Athens Public Transit Providing Free Bus Rides

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Athens Public Transit is offering free rides on city buses through Oct. 24 to attract new riders and show off improvements to the public transit system.

The promotion is called #Free4A11 to encourage topic tracking on social media. Rides were made free for 11 days, which started on Monday. Athens Public Transit Transportation Services Manager Michael Lachman said the 11 days fit nicely between OU Homecoming and the Halloween Block Party.

“The event is also a way to promote awareness of transit as a vital part of our community,” Lachman said. “In the past 50 years, public transportation — particularly in rural areas — took a black eye in the popular imagination: slow, unreliable, intended only as a mode of last resort for the very poor, the elderly, and the infirm. Economic recession, rising fuel prices, congested roads, and a growing desire on the part of young people to limit their carbon footprints is transforming that image today: promotional events like this help the process along, causing people to notice a service that may have been off their radar up to now.

The Athens Public Transit System implemented several changes at the end of August. Such improvements include lower fares and passes; straighter and faster trips through town; additional routes; high-frequency routes to better serve morning commuters; fixed bus stops; relocation of the main connecting stop to Mulberry Street (in front of Baker University Center); allowing children 10 and under to ride free; extending routes by one hour in the evenings; and additional runs on Saturday on the west side of Athens and The Plains.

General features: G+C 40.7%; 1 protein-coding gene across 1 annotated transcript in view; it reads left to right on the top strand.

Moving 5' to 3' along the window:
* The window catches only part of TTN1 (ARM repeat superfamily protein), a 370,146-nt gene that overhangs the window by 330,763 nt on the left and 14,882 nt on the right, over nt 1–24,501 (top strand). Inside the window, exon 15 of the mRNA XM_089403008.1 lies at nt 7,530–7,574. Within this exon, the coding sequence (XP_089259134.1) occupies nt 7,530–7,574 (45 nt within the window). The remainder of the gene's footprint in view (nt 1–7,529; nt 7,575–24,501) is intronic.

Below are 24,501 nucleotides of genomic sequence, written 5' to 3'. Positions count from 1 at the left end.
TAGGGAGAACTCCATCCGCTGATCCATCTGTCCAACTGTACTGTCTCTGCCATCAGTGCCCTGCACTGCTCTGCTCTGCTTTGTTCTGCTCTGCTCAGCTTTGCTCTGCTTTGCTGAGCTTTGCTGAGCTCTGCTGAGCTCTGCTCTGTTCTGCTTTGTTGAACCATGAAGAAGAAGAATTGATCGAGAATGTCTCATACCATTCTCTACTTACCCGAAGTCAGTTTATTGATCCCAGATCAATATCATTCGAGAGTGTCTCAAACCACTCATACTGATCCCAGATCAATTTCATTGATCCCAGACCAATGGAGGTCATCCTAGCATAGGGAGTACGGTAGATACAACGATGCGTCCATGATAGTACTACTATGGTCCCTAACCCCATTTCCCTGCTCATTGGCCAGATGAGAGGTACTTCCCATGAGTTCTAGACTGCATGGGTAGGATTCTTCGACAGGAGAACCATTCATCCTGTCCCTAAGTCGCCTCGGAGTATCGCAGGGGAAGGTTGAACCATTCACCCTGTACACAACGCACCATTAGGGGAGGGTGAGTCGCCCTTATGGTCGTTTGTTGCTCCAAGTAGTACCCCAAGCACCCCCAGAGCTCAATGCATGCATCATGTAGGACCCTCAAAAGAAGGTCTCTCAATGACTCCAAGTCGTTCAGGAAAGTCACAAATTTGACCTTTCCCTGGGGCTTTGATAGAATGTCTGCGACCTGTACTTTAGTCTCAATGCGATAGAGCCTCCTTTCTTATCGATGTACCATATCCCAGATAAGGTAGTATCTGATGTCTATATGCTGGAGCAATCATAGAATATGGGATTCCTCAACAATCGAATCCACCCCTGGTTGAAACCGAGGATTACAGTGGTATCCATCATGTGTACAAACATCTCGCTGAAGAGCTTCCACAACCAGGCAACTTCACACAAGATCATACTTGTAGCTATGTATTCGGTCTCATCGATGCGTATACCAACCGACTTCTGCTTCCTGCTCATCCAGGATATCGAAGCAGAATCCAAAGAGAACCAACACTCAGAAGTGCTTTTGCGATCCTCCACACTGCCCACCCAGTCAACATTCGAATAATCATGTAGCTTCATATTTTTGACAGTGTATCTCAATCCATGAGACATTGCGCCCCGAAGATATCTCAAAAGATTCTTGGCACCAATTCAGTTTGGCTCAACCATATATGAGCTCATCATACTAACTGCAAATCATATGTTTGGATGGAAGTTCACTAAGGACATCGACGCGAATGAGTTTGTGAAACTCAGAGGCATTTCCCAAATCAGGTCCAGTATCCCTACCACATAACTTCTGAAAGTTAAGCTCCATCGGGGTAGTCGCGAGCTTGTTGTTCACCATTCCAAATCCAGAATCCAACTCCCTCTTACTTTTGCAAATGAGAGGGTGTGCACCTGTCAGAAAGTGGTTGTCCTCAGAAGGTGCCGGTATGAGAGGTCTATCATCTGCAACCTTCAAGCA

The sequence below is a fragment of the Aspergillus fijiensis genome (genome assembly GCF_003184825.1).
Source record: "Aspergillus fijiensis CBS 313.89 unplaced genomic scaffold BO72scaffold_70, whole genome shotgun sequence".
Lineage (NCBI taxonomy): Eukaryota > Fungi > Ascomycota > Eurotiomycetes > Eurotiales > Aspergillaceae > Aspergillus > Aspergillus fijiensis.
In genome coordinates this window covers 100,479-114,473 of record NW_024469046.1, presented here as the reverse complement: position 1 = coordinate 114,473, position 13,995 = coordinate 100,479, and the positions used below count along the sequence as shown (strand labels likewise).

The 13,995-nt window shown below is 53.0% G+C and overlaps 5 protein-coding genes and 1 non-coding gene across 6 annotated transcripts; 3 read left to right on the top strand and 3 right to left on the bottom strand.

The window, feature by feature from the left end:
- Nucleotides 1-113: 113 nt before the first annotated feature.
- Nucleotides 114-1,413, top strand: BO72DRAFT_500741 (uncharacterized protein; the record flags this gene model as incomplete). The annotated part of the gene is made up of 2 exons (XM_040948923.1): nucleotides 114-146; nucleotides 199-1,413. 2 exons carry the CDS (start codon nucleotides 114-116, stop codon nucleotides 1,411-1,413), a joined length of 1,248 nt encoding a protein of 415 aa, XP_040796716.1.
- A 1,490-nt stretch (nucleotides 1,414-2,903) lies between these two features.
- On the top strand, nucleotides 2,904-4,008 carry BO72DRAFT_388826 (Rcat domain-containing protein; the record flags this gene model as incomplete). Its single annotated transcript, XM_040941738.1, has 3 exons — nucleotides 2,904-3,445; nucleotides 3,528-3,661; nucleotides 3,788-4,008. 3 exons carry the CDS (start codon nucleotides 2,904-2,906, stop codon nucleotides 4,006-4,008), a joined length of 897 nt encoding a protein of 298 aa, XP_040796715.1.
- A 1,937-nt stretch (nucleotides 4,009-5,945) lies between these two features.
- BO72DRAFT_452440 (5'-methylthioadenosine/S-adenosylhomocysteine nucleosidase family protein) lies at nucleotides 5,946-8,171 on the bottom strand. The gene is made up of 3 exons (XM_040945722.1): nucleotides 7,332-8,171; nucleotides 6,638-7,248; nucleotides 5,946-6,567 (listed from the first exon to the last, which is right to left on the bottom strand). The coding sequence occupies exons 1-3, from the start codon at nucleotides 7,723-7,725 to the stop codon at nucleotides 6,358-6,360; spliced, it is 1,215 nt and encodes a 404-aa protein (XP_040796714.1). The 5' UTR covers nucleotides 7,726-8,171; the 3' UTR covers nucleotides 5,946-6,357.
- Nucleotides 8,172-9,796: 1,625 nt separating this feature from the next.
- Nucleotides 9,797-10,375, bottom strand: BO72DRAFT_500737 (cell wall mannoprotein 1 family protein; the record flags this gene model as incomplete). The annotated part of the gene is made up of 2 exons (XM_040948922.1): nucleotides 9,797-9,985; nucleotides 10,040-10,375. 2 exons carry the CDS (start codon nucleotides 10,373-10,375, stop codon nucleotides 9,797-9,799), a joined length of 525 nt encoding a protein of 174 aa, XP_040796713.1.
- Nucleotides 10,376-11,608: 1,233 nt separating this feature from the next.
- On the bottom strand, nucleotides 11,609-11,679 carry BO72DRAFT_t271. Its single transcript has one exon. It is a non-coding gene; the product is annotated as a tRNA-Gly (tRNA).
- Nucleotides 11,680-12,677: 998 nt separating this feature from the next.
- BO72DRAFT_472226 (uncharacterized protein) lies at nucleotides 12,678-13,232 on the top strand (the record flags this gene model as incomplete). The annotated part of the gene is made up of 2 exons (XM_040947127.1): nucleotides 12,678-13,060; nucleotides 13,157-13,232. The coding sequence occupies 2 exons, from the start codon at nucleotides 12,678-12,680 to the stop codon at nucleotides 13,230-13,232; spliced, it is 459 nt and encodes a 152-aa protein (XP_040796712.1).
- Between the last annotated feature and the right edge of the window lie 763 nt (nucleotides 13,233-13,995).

Lachman said the improvements have been popular and that the transit system saw a 6 percent increase in ridership in September 2013 compared to 2012.

“And the revamping continues — we're working on purchasing a series of bus shelters to install later this year, and hope to have small schedules posted at each of our stops soon as well. It's all a work in progress and there are still bugs, but so far I think the changes are working,” Lachman said.

Lachman said providing transportation to those that need it most remains the foundation of Athens Public Transit’s mission, but that he realizes that everyone benefits when transit has widespread appeal.

“It can even serve as a forum where people from very different corners of our community come together and get to know each other,” he said. “I ride regularly, and frequently find myself in fascinating conversation with a perfect stranger. I hope to see the day when APT is generally regarded as a basic public service on par with water, sewer, police, fire, etc. If Athenians embrace it, I think it has the potential to shape the development of our town in positive ways for years to come.